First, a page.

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Pop culture obsessives writing for the pop culture obsessed.

Charleston shines in a Top Chef centered around Carolina-style, whole-hog barbecue

Illustration for article titled Charleston shines in a Top Chef centered around Carolina-style, whole-hog barbecue

Because The A.V. Club knows that TV shows keep going even if we’re not writing at length about them, we’re experimenting with discussion posts. For certain shows, one of our TV writers will publish some brief thoughts about the latest episode, and open the comments for readers to share theirs.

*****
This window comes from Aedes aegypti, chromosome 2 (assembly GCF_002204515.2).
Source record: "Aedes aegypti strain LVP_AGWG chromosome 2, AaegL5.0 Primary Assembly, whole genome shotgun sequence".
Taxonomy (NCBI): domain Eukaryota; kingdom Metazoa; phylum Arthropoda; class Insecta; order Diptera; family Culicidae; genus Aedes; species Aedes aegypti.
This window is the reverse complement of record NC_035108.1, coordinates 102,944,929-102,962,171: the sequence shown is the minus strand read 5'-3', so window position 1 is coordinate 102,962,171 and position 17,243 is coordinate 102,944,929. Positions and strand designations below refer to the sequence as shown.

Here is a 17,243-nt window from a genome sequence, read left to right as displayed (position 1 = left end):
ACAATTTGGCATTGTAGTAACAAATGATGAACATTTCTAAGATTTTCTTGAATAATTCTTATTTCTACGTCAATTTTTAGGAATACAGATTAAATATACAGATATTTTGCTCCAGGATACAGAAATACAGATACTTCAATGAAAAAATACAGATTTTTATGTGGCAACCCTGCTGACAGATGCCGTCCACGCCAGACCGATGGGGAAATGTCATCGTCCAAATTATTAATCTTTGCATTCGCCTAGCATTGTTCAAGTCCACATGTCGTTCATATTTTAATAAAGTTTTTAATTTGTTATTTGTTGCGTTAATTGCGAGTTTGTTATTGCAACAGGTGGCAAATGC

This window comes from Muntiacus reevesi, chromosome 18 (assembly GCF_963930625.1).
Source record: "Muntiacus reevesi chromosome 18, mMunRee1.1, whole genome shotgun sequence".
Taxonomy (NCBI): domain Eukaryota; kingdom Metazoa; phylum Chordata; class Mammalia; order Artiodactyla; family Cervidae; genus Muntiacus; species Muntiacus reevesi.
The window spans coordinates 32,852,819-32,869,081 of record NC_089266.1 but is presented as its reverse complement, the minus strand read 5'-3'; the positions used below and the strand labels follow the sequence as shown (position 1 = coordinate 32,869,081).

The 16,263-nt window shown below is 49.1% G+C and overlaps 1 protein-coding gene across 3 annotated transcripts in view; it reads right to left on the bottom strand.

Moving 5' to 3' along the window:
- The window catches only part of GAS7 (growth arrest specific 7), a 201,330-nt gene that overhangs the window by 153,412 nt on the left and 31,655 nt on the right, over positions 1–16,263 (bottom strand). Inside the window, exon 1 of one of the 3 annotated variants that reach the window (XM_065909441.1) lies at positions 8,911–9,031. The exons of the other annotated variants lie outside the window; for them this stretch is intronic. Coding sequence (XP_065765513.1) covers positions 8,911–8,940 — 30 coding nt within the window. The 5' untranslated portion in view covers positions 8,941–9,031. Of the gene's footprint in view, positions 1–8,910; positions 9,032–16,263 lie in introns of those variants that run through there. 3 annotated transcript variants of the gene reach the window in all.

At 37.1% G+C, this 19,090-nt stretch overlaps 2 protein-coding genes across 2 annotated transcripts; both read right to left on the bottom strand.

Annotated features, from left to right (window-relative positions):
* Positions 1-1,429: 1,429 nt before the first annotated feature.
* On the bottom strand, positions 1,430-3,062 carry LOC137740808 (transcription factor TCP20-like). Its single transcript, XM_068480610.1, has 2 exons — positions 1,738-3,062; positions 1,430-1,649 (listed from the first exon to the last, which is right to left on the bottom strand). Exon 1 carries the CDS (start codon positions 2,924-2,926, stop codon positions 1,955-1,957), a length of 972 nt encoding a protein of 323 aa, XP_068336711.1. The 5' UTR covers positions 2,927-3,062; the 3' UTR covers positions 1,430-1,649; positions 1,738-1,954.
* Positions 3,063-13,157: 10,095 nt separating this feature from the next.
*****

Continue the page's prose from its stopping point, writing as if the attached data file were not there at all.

• I’d just like to start by saying this episode delivered pretty much everything a good episode of Top Chef can deliver. A tough, relatable challenge, regional flair, meaningful character development, and the kind of culinary ingenuity that makes these “cheftestants” so impressive. I will say, however, that it’s becoming more and more clear just how stacked the deck is against the rookies. The biggest flaw of this episode is also the biggest flaw of this season: the rookies are both outmatched and overshadowed by chefs who are both, for the most part, further along in their careers and versed in the Top Chef style of competition. When Silvia, another rookie, went home, I began to feel a touch of fatigue. Are we just building toward a veteran vs. veteran showdown? Will all of this just result in a bizzaro version of season 10, with John, Sheldon, and Brooke comprising the finale? Was this veterans vs. rookie format doomed from the start? Or, having seen it, do you still think you’d prefer this to another season of fresh faces?